Check out the Suunto Movescount video below for a quick glimpse:

(Utilize the Suunto Movescount App on your laptop, tablet or phone to make it work its magic.)

On Day THREE, a quick eight minute Heli ride from the staging area took us to the Sunrise Hut at around 7,000 ft. We got in, ate our first of the most awesome lunches and hauled water as fast as we could, so we could get out and get skiing. The terrain around the Sunrise Hut is pretty perfect for all day ski touring. We were able to ski about 600-1,100 ft runs all around the hut and in most cases, up into the alpine.

Asst guide Hayden grabbing some pillow action

Assistant guide Hayden grabbing some pillow action

We were particularly fond of hitting the Ridge of Melting Faces for our first few runs everyday as it was the only time the sun was on it. When we arrived at the hut, the faces were clean and void of any ski lines so this made them extra tasty. Even after day FOUR, we still weren’t crossing even our own tracks and that is one of the best parts of a trip like this.

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Admiring our brush strokes on a previously blank canvas

Thanks to our guide/cook team of Julie and Rich Marshall we were incredibly well nourished and well guided throughout. We even got to celebrate Zack’s leap year birthday with some sparkler magic!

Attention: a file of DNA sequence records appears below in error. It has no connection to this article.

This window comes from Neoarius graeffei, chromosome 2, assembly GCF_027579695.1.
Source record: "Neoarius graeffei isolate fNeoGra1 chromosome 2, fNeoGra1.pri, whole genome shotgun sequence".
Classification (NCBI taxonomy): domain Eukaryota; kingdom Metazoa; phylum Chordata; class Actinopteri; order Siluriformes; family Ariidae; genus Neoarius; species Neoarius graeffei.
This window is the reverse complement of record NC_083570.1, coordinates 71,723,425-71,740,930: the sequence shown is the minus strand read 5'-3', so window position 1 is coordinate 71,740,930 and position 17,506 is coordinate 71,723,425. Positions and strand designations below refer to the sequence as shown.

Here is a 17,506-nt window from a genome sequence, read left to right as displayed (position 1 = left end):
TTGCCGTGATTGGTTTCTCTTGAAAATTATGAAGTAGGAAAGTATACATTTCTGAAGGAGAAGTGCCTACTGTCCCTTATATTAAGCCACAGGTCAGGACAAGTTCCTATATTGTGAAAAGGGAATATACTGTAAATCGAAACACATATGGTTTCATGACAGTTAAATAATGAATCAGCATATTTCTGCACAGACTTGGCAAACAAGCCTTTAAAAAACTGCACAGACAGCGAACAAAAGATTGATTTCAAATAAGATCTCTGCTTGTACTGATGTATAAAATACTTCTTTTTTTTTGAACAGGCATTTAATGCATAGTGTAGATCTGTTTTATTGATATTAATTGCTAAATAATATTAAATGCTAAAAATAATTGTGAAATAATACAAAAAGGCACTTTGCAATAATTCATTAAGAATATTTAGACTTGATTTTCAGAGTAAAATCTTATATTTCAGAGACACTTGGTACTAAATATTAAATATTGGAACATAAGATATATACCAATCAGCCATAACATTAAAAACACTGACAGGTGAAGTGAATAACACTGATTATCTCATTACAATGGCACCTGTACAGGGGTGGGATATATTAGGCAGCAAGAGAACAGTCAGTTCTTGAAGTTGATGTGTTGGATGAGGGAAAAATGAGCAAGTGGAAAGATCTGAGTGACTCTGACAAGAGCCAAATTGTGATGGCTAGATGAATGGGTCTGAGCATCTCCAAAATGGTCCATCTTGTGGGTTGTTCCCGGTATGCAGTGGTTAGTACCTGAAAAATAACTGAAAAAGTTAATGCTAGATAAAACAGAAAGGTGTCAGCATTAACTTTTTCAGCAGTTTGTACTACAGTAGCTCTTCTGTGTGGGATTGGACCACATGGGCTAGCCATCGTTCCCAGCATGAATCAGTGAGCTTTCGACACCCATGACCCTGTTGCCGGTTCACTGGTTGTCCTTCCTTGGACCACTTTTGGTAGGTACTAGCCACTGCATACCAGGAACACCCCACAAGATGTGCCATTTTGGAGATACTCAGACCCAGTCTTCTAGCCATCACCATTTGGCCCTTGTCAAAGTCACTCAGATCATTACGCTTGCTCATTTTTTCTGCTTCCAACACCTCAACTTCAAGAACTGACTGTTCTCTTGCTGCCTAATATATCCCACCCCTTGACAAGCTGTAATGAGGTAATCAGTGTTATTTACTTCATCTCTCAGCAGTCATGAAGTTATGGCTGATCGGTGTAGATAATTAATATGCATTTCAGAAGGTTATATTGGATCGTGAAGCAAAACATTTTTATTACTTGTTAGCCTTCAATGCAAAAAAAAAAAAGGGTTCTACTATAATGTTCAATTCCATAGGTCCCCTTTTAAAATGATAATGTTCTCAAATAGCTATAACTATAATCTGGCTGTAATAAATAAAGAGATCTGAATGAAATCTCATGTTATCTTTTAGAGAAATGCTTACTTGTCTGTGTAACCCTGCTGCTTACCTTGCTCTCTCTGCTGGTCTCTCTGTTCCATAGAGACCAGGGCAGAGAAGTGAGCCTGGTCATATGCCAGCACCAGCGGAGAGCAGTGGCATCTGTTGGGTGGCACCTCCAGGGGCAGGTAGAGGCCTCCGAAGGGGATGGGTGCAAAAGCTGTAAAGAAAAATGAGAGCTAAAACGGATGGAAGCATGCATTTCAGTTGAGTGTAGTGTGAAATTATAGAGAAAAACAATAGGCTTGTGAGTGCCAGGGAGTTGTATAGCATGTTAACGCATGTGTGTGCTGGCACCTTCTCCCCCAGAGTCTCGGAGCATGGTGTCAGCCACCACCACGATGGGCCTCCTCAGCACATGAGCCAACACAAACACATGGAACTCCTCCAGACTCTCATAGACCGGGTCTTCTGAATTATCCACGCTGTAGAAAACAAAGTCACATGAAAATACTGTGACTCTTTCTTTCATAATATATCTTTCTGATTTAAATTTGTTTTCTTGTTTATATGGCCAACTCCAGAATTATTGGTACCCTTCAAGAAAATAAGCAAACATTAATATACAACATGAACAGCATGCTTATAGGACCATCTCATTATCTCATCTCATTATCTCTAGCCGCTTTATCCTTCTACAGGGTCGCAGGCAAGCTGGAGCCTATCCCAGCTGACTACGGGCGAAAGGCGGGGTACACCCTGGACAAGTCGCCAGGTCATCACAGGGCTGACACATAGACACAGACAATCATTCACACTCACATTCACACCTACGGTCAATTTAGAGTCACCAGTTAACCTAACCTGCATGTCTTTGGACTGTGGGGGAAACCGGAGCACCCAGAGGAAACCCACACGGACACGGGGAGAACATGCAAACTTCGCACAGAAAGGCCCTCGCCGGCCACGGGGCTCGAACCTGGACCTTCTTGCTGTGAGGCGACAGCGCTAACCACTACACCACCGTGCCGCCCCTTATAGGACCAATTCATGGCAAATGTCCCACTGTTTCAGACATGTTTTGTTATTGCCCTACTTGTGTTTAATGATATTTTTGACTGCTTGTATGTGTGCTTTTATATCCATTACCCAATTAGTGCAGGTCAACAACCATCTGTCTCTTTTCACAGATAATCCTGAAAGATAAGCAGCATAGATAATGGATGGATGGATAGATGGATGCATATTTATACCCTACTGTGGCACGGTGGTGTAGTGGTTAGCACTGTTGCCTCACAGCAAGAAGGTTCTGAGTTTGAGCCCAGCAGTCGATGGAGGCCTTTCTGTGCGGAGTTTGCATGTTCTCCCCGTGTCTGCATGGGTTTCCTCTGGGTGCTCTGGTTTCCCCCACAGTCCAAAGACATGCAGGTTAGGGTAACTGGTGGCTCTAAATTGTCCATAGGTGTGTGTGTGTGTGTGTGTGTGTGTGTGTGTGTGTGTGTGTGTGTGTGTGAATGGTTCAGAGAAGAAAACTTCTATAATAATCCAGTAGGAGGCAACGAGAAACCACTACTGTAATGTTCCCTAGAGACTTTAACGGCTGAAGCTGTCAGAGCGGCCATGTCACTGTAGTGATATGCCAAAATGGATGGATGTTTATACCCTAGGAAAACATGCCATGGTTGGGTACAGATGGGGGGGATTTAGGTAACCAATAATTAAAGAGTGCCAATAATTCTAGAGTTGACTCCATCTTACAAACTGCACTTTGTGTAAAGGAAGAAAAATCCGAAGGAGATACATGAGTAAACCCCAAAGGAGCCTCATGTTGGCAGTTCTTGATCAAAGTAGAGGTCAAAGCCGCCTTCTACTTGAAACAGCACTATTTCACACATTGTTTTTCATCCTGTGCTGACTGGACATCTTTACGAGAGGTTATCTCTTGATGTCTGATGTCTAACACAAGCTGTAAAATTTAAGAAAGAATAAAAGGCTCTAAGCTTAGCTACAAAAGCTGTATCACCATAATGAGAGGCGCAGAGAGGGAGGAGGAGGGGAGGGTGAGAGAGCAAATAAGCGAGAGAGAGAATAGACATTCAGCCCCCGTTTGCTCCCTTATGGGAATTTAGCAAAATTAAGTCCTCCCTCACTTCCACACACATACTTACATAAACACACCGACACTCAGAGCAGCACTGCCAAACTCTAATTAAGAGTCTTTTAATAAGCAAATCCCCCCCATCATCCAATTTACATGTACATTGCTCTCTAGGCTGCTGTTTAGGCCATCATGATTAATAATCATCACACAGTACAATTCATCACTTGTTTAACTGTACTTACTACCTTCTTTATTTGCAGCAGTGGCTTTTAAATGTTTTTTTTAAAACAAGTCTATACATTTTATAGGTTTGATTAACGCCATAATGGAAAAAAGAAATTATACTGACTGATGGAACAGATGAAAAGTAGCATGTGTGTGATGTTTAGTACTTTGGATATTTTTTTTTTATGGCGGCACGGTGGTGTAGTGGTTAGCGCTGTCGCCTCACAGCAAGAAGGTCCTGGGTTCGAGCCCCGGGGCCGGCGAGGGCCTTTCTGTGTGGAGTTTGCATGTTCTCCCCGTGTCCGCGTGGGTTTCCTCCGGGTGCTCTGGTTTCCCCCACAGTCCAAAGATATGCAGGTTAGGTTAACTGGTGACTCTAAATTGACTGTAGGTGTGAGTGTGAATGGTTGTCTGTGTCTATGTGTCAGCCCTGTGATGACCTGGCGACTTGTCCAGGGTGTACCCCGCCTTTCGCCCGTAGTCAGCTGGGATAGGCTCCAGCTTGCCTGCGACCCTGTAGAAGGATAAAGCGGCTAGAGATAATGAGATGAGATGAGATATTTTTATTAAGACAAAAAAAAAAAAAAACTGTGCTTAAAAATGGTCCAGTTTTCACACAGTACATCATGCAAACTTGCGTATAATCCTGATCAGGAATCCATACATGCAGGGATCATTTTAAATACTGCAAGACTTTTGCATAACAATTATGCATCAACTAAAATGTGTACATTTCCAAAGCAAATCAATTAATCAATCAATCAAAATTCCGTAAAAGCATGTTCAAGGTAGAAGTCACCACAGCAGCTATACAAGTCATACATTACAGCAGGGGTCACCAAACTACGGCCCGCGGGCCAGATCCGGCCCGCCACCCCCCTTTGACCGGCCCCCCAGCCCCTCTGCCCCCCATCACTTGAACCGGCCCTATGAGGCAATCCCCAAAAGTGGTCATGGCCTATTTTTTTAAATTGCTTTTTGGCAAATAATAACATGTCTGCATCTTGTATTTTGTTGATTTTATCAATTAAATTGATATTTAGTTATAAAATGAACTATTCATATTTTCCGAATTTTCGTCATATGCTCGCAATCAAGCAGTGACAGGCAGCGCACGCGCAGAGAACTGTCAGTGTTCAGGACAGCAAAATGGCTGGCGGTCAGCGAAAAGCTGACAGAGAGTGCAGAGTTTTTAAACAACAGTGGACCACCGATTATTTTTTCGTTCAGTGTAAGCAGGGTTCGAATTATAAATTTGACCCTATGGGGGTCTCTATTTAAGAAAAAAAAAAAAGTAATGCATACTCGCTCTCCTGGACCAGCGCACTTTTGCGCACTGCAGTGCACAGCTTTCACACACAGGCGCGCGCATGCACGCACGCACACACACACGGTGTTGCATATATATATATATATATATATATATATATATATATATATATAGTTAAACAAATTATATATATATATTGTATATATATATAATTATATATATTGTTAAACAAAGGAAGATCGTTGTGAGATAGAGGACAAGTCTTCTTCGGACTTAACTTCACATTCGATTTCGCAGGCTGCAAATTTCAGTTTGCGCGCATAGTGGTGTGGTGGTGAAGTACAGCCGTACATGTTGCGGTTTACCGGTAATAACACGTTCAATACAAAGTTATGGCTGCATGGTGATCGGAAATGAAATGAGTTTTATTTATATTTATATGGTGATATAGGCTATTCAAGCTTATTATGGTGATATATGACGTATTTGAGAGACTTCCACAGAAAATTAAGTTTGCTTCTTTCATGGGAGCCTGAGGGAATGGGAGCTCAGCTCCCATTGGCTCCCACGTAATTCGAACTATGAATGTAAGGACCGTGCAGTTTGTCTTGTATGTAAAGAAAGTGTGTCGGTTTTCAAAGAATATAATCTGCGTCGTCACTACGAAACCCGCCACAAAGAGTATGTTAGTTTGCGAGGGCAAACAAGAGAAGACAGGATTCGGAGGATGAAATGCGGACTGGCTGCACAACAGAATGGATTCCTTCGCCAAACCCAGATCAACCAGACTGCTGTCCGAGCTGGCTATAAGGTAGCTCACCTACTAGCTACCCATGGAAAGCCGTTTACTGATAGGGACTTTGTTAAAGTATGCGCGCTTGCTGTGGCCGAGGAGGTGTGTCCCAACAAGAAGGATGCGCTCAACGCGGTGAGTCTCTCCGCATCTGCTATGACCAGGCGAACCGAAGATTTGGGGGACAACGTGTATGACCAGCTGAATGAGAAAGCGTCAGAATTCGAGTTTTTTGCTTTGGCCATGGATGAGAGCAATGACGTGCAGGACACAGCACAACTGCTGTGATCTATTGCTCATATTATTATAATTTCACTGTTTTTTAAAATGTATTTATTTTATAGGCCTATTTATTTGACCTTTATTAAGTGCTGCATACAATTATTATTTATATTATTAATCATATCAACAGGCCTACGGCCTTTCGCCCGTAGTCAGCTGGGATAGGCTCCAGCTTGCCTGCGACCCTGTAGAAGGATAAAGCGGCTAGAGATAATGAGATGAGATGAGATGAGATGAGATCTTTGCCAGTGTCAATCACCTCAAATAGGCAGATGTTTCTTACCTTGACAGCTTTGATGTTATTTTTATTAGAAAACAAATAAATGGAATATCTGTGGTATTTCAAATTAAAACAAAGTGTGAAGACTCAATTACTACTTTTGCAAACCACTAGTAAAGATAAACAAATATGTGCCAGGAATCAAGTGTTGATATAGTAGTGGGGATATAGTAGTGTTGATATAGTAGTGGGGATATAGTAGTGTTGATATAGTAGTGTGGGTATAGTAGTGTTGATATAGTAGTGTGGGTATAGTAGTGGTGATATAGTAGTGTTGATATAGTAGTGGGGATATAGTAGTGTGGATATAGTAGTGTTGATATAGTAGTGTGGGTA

Zack's Leap year birthday party!

Zack’s Leap year birthday party!

Sara enjoying her Tele turns

Sara enjoying her Tele turns

 

 

 

 

 

 

Facebook Photo Album: http://goo.gl/qeWxRE

Tahoe Mountain Sports’ Mountaineering Move #SuuntoClimb #Suunto #Ambit3Peak.

Learn more about Golden Alpine Holidays and book a trip of your lifetime: http://gah.ca/

Learn more about Golden Alpine Holidays and book a trip of your lifetime: http://gah.ca/

 

 

Adventurous Dining at the Peter Grubb Hut

Thursday, March 19th, 2015

This post comes from Guest Blogger Michelle Shea. Michelle lives in Lake Tahoe and is the host/creator of the outdoor series Adventure Dining Guide. She created Adventure Dining Guide because “food is the unrecognized hero of our journeys, and its about time backcountry meals get the recognition they deserve”. Learn  more at www.adventurediningguide.com

Who: Chef Brian Robinson from the Clair Tappaan Lodge, cameraman Calvin Scibilla, dogs Bella and Shogun, and myself
What: Hike to Sierra Club’s Peter Grub Hut and cook lunch in the hut
Where: Tahoe National Forrest and the Clair Tappaan Lodge
When: November, 2014

This was the first official episode that I filmed for Adventure Dining Guide with a cameraman, a script and an experienced chef. I was both nervous and excited for this adventure and spent weeks making sure everything turned out as planned.